How does one city get so lucky? Surrounded by stunningly diverse landscapes and inhabited by the most attractive specimens in the country all wrapped up in a perfectly casual attitude to life. This is as good as it gets. It may not seem like it at first, but there are plenty of things to do in Newcastle if you know where to look. You could easily spend 2 or 3 days going at a leisurely pace.
Newcastle is either a really large country town or a small city doing its best country town impression. At only 2 hours drive from Sydney (2.5 by train) it’s an easy day trip from Sydney, but an even easier weekend.
When someone asks “What is there to do in Newcastle?” going to the beach is undoubtedly the first thing to come out of my mouth.
I have been to beaches across Europe, USA, the Pacific and the Caribbean and I can honestly say that while each beach I’ve been too has exuded a certain charm, picturesqueness or propensity for fun (waves), none have been lucky enough to have all three. Newcastle beaches are that lucky.
The beaches look beautiful, are home to a world class surfing championship, Surfest, and they are far less crowded than beaches in Sydney and the Gold Coast. The beaches are also easy to get to, with free and usually abundant parking.
Soft yellow sand, waves, and lookouts. And if you select the right beach (Newcastle Beach or Nobbies), a 5 minute stroll will find you in the Newcastle CBD where cafes, bars and businessmen abound. Where else in the world is all this possible? Only Newcastle. Probably.
Go wine tasting in the Hunter Valley
Newcastle is at the doorstep of one of the country’s premier wine districts, an essential stop for the wine-lover. A 45 minute drive brings you to more wineries than you can imagine. My favourite is Tulloch Wines, and beer lovers should check out Potters Hotel and Brewery, home of Hunter Beer Co. Kynie and I were actually married at the Sebel just 5 minutes away.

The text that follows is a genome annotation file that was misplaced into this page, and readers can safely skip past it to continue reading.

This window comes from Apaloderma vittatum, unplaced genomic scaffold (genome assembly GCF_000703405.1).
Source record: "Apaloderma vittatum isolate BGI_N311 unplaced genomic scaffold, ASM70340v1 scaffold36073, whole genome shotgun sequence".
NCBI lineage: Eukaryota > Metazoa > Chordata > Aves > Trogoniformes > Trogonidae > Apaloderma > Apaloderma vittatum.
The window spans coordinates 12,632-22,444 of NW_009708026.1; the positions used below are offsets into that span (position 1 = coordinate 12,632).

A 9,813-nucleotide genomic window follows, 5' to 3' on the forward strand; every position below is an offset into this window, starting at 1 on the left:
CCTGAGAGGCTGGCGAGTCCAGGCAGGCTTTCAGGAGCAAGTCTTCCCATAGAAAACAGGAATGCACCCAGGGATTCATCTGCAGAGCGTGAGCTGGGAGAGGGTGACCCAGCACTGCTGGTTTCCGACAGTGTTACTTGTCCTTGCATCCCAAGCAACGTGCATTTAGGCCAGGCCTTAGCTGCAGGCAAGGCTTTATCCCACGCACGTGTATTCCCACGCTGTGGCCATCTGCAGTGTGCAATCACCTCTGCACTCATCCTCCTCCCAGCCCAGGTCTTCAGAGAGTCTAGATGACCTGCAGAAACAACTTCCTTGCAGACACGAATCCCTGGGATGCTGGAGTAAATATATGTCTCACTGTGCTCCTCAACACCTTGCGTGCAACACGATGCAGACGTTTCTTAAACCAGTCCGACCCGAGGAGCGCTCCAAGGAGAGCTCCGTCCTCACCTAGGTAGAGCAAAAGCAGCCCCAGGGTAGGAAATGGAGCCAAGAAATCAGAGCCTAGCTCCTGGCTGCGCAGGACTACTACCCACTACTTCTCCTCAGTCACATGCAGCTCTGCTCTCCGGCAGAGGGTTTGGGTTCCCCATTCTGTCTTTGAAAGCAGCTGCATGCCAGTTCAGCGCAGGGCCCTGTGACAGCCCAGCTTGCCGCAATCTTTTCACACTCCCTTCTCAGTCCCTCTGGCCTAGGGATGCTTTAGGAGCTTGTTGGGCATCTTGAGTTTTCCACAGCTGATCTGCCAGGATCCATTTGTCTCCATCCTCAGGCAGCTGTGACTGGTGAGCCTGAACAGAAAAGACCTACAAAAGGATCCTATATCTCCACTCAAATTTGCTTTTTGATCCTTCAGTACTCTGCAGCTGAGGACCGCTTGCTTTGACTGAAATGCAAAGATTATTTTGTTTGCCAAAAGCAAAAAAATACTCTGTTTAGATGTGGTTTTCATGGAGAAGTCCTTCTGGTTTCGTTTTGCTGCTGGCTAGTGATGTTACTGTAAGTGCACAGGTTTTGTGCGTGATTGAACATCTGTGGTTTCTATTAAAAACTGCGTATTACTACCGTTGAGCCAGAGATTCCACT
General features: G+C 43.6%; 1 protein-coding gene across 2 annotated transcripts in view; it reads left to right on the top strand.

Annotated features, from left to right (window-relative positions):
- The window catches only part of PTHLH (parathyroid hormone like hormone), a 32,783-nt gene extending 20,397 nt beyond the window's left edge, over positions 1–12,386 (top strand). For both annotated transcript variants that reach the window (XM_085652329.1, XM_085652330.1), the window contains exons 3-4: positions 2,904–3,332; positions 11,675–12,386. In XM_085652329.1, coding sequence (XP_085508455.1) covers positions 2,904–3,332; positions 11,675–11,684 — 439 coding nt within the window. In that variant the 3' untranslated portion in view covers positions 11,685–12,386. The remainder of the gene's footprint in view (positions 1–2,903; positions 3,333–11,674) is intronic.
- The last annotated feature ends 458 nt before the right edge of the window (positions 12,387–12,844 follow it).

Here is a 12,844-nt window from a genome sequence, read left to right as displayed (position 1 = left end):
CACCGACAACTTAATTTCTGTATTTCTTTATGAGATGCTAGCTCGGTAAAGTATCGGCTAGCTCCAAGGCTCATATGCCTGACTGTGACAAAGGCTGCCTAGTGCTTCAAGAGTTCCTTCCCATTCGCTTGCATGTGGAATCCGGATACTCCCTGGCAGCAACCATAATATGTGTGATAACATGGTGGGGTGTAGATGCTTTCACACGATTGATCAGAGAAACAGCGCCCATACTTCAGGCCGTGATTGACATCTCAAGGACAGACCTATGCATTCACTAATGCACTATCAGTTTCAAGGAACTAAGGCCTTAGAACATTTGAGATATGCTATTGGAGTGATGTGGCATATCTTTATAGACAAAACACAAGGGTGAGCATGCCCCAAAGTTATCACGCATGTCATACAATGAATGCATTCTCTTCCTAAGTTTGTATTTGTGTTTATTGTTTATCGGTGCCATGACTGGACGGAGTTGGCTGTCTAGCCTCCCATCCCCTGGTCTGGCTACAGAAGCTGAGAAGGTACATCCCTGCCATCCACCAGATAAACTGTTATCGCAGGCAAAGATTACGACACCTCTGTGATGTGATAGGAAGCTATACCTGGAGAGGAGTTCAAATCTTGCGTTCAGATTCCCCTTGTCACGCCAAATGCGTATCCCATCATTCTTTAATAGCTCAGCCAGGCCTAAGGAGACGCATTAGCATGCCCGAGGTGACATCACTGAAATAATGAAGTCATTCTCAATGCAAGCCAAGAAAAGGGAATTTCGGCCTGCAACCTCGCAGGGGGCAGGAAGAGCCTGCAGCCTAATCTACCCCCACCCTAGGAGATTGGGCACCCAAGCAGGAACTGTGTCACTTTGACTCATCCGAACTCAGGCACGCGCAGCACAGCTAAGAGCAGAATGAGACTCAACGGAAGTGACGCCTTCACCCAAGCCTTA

It’s easy to drive to if you have a car, otherwise there are plenty of wine (and cheese) tasting bus tours that will save you from the awkward “soo… who’s going to drive us back to the hotel?” conversation.
Hell, if you pay me in good beer I’ll even drive you out there!
Without doubt one of the best lookouts in Newcastle. Right in the city with unparalleled views over the coast, Nobbies Beach, and Newcastle Harbour. It was once our first line of defence during the World Wars, now it serves as a museum and memorial. Tours are run 6 days a week or it is free to just walk around and enjoy the view.
Swim in the Bogey Hole
The Bogey Hole is a rock pool in the shade of a cliff. It is constantly pounded by waves, but is almost always safe to swim in. The pool was hand carved out of rock by convicts for Governor Morisset in 1819 but now that he’s well and truly dead it is open to the public. Walk down the road from King Edward Park and follow it right to find it.
Walk along the foreshore to the breakwall
This is a favourite of locals and on a sunny day there will be plenty of runners, kids on bikes, and dogs filling the pathway. To get a good walk in and feel like you’ve earned your lunch, eat somewhere at Honeysuckle, walk out to the breakwall and back.